Back to the Jan-Feb 2019 issue

Human Resources: Getting Clarity on Unemployment Insurance Rules

The rules surrounding unemployment insurance (UI) benefits can be confusing at times to all employers, including cities. The League of Minnesota Cities recently asked the state Department of Employment and Economic Development (DEED) to answer some UI questions for cities.

How are UI benefits funded?

All unemployment benefits are paid from the Minnesota UI Trust Fund. The Trust Fund must carry a balance sufficient to meet a one-year projected payout in the event of a downturn in the economy. Payroll taxes and fund reimbursements are structured— above all else—to maintain the solvency of the fund.

In general, taxes and reimbursements are higher for those employers more often associated with the payment of unemployment benefits. However, as with any insurance system, maintenance of overall fund solvency is distributed across all employers. A UI funding mechanism that only “charged” employers for the unemployment they “caused” would not be workable and would be immediately insolvent.

The general rule is that all employers repay the UI Trust Fund for any unemployment benefits paid to their recently separated employees. There are two distinct employer categories: reimbursing employers and taxpaying employers. The difference between the two main types of employers is the mechanism by which they repay and the time frame in which the repayment takes place.

Do employers ever have to pay for unemployment benefits that they did not “cause” themselves?

Yes. Employers that “cause” unemployment benefits to be paid sometimes cease to exist before they repay the UI Trust Fund for those costs (for example, a business lays off half its workers and shuts down several months later). When that occurs, the unrecovered costs are distributed among other employers collectively. These unrecovered costs are borne by taxpaying employers.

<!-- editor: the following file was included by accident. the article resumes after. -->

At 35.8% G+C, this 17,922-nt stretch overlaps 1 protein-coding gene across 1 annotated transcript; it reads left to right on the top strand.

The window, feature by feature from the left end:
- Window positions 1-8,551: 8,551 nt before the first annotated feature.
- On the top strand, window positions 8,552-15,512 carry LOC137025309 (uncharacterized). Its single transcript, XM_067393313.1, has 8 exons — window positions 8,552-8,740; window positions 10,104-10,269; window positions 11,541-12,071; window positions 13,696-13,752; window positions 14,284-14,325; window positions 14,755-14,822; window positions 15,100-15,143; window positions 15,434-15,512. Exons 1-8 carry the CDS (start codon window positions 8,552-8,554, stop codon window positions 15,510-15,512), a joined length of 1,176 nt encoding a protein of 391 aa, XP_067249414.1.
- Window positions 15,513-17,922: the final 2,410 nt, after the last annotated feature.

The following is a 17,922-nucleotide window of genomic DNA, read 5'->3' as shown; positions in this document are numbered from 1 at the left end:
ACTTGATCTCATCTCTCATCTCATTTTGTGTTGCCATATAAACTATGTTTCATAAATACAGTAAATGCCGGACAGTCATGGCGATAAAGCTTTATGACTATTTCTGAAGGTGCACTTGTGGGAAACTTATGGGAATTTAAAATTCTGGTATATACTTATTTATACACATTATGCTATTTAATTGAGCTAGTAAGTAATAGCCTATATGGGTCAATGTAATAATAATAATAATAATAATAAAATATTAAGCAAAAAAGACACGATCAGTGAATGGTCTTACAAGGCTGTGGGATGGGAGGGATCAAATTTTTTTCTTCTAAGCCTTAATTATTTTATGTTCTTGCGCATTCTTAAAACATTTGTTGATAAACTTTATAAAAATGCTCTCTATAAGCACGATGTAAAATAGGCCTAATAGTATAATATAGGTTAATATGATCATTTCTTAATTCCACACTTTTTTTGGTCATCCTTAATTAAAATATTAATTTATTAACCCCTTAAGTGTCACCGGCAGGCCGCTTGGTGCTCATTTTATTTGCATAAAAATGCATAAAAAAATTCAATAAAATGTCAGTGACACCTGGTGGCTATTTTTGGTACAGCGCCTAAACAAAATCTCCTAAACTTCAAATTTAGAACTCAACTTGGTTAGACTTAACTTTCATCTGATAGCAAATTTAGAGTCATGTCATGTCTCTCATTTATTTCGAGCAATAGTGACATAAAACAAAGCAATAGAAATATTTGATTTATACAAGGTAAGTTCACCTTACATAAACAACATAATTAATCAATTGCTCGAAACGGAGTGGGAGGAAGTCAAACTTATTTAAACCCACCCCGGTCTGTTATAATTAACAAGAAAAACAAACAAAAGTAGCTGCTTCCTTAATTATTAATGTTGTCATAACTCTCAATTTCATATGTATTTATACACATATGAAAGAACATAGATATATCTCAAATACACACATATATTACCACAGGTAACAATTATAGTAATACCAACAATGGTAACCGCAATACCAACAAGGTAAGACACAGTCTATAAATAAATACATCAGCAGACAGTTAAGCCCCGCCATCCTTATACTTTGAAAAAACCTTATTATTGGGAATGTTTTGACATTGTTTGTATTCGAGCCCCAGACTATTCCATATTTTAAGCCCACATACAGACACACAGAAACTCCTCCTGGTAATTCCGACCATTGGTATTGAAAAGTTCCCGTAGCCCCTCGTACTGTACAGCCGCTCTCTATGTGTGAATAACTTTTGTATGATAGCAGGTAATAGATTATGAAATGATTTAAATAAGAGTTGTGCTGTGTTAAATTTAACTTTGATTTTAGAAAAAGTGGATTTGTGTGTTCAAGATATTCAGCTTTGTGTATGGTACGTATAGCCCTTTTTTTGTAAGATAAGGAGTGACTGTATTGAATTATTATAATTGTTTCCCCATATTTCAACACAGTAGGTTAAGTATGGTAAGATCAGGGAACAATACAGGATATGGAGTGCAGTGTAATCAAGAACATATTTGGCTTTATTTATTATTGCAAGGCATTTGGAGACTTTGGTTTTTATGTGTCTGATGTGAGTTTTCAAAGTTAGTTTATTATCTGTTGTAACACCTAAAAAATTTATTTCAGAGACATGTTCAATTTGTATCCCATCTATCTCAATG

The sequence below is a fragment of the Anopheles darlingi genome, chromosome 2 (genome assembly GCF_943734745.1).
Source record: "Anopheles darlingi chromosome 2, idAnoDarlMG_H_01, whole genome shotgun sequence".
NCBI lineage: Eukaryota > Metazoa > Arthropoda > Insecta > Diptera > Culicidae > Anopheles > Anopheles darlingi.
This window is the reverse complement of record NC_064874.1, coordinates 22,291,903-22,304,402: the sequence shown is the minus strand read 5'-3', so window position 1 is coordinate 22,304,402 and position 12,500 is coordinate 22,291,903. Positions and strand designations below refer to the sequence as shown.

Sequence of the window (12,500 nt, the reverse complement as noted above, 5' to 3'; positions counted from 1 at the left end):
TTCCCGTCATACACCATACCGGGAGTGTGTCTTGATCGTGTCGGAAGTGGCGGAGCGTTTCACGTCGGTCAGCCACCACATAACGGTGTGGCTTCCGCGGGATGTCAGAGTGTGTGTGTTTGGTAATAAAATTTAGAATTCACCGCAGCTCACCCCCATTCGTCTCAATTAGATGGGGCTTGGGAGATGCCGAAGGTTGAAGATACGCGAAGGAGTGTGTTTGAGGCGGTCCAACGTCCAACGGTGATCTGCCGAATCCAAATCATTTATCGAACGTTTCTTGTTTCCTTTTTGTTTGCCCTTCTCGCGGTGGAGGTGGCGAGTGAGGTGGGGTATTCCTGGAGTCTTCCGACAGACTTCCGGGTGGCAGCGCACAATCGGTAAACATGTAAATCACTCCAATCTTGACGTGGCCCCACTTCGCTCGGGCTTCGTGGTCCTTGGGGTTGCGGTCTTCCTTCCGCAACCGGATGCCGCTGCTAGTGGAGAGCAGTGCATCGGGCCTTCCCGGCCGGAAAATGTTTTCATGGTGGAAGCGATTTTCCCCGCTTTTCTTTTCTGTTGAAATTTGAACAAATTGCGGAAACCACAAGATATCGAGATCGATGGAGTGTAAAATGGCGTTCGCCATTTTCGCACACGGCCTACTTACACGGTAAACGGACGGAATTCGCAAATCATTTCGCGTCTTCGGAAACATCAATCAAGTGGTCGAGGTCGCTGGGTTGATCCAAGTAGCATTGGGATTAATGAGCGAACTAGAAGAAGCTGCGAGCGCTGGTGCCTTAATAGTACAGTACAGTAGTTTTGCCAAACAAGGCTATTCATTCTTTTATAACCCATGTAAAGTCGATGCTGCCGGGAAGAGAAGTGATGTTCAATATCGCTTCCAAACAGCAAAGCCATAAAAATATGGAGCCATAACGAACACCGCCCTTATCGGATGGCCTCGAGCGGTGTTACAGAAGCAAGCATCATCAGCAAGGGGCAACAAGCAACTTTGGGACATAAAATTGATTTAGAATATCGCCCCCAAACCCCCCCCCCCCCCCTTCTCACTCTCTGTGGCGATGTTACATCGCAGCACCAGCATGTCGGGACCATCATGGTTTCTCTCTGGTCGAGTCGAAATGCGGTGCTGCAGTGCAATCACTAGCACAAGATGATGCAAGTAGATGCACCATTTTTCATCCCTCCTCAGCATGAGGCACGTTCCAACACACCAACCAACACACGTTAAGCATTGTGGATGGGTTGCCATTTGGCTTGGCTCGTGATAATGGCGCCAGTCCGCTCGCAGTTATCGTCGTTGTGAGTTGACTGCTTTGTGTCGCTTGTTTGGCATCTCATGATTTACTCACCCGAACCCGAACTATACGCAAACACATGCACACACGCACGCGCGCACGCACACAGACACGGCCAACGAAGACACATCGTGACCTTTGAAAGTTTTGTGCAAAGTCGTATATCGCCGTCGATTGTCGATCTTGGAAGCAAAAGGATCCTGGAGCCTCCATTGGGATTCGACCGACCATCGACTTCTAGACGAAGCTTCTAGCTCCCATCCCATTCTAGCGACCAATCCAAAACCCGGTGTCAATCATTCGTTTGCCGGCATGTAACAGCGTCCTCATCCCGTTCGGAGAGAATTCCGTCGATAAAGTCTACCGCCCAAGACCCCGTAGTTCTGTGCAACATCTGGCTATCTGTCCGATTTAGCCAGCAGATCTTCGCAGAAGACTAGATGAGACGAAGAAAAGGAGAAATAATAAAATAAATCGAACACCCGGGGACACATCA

There is one narrow scenario in which reimbursing employers may be charged for unemployment benefits caused by another employer. Consider the following hypothetical case:

An employee quits her job with Employer A to take a job with Employer B. After a short period of time, the employee gets laid off from Employer B. The laid off employee submits an application for unemployment benefits and is determined eligible.

If Employer A in this scenario is a reimbursing employer, it will be required to repay a portion of the unemployment benefits paid to the employee (proportionate to the amount of wages it paid the employee in the previous four quarters).

The reason for this is that a worker’s maximum unemployment benefit amount is based on all the wages earned in the worker’s “base period” (meaning the wages from both Employer A and Employer B). If Employer A is not charged for its portion of the benefits, those costs would have to be distributed to all taxpaying employers via the UI Trust Fund—further increasing the “unrecovered costs” taxpaying employers are expected to bear.

Since there is no mechanism by which reimbursing employers contribute to otherwise unrecovered costs to the UI Trust Fund, they are not allowed to increase that cost for other employers.

How can reimbursing employers manage their UI costs?

Reimbursing employers—including local government entities—have the option to become taxpaying employers. This typically increases UI costs, but may make them easier to budget over time. A reimbursing employer can also simply budget for the likely cost of future UI benefits.

Both taxpaying and reimbursing employers can “raise an issue” when they believe their former employee should not be eligible for unemployment benefits, or when they believe the unemployment benefits paid to their former employee should not impact their account.

Other considerations for managing unemployment costs:

  • Avoid significant changes in staffing and employee hours, when possible.
  • Be aware that seasonal, part-time, or temporary hires can impact your UI liability. We have observed that a number of municipalities make these kinds of hiring decisions without consideration of the possible downstream impact.
  • Quickly remove poor performers to minimize your liability or responsibility for UI benefit charges.
  • Review written work rules with your new hires, give them a copy, and have them acknowledge by signing.
  • Use progressive discipline and provide written warnings.
  • Document performance issues, disciplinary actions, and reasons for tardiness/absences.

Visit for additional information about how to manage your unemployment insurance account and avoid unnecessary costs.

Special thanks to DEED staff for responding to these questions and providing additional insight into unemployment benefits.